Underneath the aforementioned aluminium bonnet was the CSL’s signature dish - its three Michelin Star carbon airbox. The M3’s S54 power plant had already won international engine of the year three times on the bounce, and with a specific output of 105.6bhp/litre, six individual throttle bodies and an 8,000rpm redline there was little headroom for improvement. BMW turned to Formula One technology. Fed directly by the asymmetric hole in the front bumper, the carbon airbox acted like a black hole for oxygen before the singularity of ignition.
Such is the volume of the chamber, it bypassed the need for a mass airflow sensor, meaning for the first time in a road car an engine’s ECU had to calculate the amount of air rushing in and mix the fuel accordingly, just like in F1. A beefed-up processor was therefore required - the DME memory is doubled whilst the processing speed is up by 25%. Combined with revised camshafts - 268° inlet compared to 260° of the standard M3 (same lift), and 264° exhaust compared to 260° (same lift), modified exhaust valves and a 200cel catalytic converter, the CSL makes 355bhp at 7,900rpm and 273lb/ft at 4,900rpm - increases of 17bhp and 4lb-ft. The S54 engine had reached its zenith - specific output was now 111bhp/litre with heightened throttle response - but what really mattered was the dramatic shift in character brought about by the new airbox.
To cope with the demands of the Nordschleife, and to account for its lower mass, the CSL’s suspension received some thorough attention. Revised springs cut the ride height by 10mm whilst the Sachs dampers were re-tuned with modified compression and rebound settings attached to new bump stops. A strut bar braces the suspension turrets for sharper turn-in, both anti-roll bars were thickened for greater directional stability and for the first time, the front bar was hollow.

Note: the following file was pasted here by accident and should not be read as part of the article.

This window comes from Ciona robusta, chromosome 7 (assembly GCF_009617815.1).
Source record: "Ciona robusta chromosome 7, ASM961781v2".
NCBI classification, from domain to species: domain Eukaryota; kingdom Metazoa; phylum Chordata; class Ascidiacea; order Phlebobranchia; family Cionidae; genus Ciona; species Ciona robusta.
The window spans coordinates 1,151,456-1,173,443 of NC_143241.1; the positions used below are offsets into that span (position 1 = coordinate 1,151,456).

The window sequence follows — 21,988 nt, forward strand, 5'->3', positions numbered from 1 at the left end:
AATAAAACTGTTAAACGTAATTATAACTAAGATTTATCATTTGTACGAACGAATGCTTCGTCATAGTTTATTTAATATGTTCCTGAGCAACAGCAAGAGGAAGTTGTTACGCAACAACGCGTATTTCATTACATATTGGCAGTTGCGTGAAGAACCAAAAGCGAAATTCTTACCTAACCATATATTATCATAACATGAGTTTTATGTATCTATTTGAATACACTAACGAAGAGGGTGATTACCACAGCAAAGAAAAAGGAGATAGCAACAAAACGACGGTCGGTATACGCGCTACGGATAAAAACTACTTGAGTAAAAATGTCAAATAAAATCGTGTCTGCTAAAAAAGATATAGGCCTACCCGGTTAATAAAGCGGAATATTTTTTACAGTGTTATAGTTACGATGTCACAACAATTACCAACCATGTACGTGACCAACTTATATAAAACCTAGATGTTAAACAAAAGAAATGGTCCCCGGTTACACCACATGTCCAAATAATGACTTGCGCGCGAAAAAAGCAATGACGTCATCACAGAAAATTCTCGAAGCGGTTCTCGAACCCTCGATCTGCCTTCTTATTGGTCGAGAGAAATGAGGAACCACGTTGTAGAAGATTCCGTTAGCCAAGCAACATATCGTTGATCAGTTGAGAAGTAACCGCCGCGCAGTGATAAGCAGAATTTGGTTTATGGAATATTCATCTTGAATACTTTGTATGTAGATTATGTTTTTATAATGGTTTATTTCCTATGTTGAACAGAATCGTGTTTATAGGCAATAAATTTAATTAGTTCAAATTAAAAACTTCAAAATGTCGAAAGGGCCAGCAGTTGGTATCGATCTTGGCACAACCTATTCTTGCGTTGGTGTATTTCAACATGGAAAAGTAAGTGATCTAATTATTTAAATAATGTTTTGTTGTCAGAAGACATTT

Another component lightened were the rear lower control arms, now crafted from aluminium like their front counterparts, and the new arms were also fitted with uni-ball joints rather than rubber bearings. Bolted to the suspension were new, wider yet lighter BBS alloy wheels - 235/35/R19 at the front with 265/30/R19 at the rear - which widened the track and necessitated factory rolled rear arches to fit. The rack and pinion steering set-up was also enhanced - a new rack with a sharper ratio of 14.5:1 (vs 15.4:1 standard) turned through a new kingpin for improving geometry.
Less thorough was the attention the M division paid the CSL’s stoppers. The regular E46 M3’s brakes were a known track day laughing stock, so it raised eyebrows when the CSL retained the standard cars’ single-piston swing caliper arrangement and rubber lines, even if the discs were 20mm larger in diameter at the front.
The final piece of the puzzle was wrapped around those achingly desirable and oft-imitated alloys - the original specification Michelin Pilot Sport Cup tyres. A far cry from today's Cup 2 Connect, the Ones made a Pirelli Trofeo look like something off a Toyota Prius. Standard M3 tyres were available in the new fatter size, but owners who craved maximum attack famously had to sign a disclaimer due to their poor performance in chilly or slick conditions. Driving with Cup1 in torrential rain must have been akin to the Russian Roulette scene in Deer Hunter, but with an internal combustion engine. On the flip side, if these owners produced evidence of a racing license, BMW would give them the option of deleting the 155mph speed limiter, freeing up the CSL to hit 174mph given enough autobahn or a tailwind down the Dottingher-hohe straight. It was a bold move at the time, but less impactful in a modern world, where even hot hatches offer a Cup tyre from the factory.